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Essex Field Club
Essex Field Club
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The weblog below is for naturalists to use to report interesting sightings, ask questions, report on field meetings and generally post pictures and any information or questions generally relevant in some way to the wildlife and geology of Essex. You will need to register and be logged-on to post to the forum, and you need to upload pictures first, for use in posts. Find out more


Wed 7th July 2010 09:24 by Graham Smith
Butterfly & Dragonfly Walk at Blue House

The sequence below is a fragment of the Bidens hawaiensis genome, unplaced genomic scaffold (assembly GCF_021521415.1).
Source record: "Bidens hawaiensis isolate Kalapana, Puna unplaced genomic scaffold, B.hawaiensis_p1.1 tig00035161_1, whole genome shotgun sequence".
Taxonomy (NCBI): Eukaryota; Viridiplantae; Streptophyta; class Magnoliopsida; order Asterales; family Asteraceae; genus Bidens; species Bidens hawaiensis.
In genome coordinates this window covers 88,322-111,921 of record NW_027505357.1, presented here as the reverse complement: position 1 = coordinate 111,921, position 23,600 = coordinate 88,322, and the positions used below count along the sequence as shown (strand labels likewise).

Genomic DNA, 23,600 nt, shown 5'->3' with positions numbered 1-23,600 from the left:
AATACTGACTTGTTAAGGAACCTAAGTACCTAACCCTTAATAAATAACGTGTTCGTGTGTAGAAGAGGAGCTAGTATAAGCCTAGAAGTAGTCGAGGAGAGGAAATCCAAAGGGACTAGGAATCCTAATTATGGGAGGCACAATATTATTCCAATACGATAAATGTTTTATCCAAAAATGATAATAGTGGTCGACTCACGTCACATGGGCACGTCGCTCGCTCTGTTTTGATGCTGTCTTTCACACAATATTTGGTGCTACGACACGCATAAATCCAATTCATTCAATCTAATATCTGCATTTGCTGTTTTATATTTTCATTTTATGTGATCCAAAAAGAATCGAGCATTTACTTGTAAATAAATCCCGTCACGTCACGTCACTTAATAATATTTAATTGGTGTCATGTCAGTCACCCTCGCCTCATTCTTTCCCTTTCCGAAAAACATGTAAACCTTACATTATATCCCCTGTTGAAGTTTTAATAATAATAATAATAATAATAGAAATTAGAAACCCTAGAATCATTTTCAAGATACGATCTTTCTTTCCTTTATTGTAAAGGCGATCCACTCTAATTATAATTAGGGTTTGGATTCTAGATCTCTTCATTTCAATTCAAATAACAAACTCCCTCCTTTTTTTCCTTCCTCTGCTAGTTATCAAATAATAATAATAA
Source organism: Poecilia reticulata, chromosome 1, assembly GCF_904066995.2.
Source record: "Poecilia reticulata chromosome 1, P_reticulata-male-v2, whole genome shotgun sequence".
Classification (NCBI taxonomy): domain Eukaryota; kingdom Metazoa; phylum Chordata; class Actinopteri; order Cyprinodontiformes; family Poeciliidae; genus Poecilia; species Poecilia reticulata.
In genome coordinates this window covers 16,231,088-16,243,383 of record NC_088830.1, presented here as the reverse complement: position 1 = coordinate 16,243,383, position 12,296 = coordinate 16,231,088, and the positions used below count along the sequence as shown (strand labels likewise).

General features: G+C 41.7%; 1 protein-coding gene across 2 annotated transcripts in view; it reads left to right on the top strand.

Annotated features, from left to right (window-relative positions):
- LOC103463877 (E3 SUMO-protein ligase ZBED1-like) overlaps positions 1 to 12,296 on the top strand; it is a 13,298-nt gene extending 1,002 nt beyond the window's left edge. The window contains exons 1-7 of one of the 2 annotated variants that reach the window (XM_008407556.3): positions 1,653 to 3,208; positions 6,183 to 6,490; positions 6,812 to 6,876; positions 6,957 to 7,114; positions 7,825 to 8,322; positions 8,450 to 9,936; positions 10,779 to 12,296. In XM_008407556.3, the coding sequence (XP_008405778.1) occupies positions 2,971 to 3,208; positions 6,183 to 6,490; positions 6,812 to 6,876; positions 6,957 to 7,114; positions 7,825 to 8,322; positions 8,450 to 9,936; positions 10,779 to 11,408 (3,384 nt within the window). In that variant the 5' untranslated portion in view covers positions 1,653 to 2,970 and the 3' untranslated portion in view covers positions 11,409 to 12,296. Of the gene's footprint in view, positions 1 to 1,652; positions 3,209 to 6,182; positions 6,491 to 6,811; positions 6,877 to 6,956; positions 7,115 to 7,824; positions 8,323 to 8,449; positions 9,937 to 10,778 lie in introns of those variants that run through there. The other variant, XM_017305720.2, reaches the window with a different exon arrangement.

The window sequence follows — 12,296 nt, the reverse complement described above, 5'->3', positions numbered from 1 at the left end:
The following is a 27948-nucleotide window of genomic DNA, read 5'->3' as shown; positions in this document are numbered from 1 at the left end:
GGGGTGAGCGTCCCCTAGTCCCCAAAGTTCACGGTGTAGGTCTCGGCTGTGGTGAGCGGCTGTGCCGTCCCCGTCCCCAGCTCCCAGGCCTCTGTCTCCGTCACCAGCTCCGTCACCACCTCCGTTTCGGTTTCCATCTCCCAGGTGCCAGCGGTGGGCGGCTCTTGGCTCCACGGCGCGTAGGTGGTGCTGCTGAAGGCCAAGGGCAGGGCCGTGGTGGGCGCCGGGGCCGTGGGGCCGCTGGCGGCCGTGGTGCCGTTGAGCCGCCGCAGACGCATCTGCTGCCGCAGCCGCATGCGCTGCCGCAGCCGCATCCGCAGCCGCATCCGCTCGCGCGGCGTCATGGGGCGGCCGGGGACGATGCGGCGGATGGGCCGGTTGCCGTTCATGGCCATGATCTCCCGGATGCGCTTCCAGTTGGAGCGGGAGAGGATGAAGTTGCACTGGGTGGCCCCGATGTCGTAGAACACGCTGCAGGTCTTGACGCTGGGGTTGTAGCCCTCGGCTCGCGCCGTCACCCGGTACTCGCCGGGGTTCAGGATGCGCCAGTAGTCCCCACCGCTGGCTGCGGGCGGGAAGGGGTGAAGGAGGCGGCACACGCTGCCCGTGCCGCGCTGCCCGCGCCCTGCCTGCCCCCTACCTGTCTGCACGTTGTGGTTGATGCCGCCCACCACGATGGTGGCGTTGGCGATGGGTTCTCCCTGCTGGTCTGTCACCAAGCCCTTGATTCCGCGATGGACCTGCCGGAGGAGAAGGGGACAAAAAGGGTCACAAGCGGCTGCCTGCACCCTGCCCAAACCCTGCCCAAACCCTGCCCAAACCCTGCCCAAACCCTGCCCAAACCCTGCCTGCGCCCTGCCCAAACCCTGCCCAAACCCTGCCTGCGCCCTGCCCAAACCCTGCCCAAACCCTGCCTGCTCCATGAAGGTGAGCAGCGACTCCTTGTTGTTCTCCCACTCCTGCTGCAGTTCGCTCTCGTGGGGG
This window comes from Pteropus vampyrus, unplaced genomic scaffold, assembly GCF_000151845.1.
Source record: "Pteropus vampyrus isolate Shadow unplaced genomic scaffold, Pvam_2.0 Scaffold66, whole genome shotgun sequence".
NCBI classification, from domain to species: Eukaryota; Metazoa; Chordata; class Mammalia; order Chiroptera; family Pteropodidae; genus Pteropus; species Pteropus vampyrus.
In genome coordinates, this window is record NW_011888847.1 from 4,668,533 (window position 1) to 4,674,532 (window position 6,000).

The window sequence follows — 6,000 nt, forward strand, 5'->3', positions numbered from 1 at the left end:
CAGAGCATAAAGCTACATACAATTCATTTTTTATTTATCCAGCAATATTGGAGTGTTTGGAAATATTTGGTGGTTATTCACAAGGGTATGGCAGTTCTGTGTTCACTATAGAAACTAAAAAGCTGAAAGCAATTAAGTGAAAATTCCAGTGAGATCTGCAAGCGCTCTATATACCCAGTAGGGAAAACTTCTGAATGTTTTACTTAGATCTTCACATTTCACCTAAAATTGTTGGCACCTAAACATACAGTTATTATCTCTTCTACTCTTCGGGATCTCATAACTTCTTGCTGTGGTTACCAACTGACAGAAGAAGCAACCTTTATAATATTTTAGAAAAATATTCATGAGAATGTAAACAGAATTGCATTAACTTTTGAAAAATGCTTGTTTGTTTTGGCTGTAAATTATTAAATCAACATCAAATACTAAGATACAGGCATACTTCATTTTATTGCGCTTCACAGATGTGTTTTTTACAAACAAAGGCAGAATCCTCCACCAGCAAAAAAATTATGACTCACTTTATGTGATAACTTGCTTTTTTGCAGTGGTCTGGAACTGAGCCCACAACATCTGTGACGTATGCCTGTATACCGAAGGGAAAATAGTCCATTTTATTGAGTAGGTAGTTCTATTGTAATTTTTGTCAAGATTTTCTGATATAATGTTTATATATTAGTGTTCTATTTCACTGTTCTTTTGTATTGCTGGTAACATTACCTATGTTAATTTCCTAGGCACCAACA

Sunday June 27th : Helped Tim Lawrence, the reserve's assistant warden, with a butterfly & dragonfly walk at Blue House EWT Reserve. The temperature at 10am, when the walk was due to start, was around 28'C and rising - great weather for insects if not their observers! Around a dozen people attended and as Tim had kindly set the moth trap the previous evening we were able to start the day by showing them a range of the more colourful moths including two Elephant Hawk Moths Elephant Hawk Moth Copyright: Graham Smith. Any fears we had about people being bored were dispelled when it took us the best part of an hour to cross the field nearest the farm, there being so much of interest to see. Our walk conincided with a mass emergence of Common Darters, around 40 being counted along the ditch in this first field, all of them brown individuals, either females or immature males. Several Ruddy Darters were also present, again immatures or females. Among the numerous Common Blue and Blue-tailed Damselflies we picked out a few Azures and a dozen Scarce Emerald Damselflies. As the last are lazy insects, prefering to sit on the vegetation rather than fly, we were able to note the often difficult to observe differences between this species and the Common Emerald, half a dozen of which were also present. Other species seen included six Broad-bodied Chasers, which are normally scarce on the reserve, plus its relative, the Four-spotted Chaser; also Emperor Dragonflies patrolling their territories and Black-tailed Skimmers behaving as their name suggests. The walk was rounded off with a single Hairy Dragonfly, a slightly tatty specimen now approaching the end of its breeding period. Among the grassland butterflies, Meadow Brown are having a poor season but Small Heath, Common Blue, Large, Small and Essex Skippers were all present in excellent numbers. My weekly transects have recently produced totals of 380 Meadow Brown (down from a peak of 1000 in 2007 and 780 in 2008), 360 Small/Essex Skippers (10 : 1 in favour of the former), 53 Large Skippers, 99 Common Blues and 179 Small Heaths. On July 1st three Marbled Whites were recorded, a new species for the reserve; remarkbly, four days later one was seen at The Backwarden EWT Reserve, Danbury, another new reserve record, so they are obviously on the move this summer. We eventually ended up in the New Hide, overlooking the flooded fields, where people were able to relax in the welcome shade and enjoy views of young Avocets, Lapwings and Redshank a few feet from where we sat. The walk seemed to go well and all those who attended enjoyed the day. Later that afternoon I returned to the hide and was treated to a spectacular aerial display by two Hobbys, birds that are far better at spotting dragonflies than I am, and which caught and dined upon around two dozen on them in less than twenty minutes!
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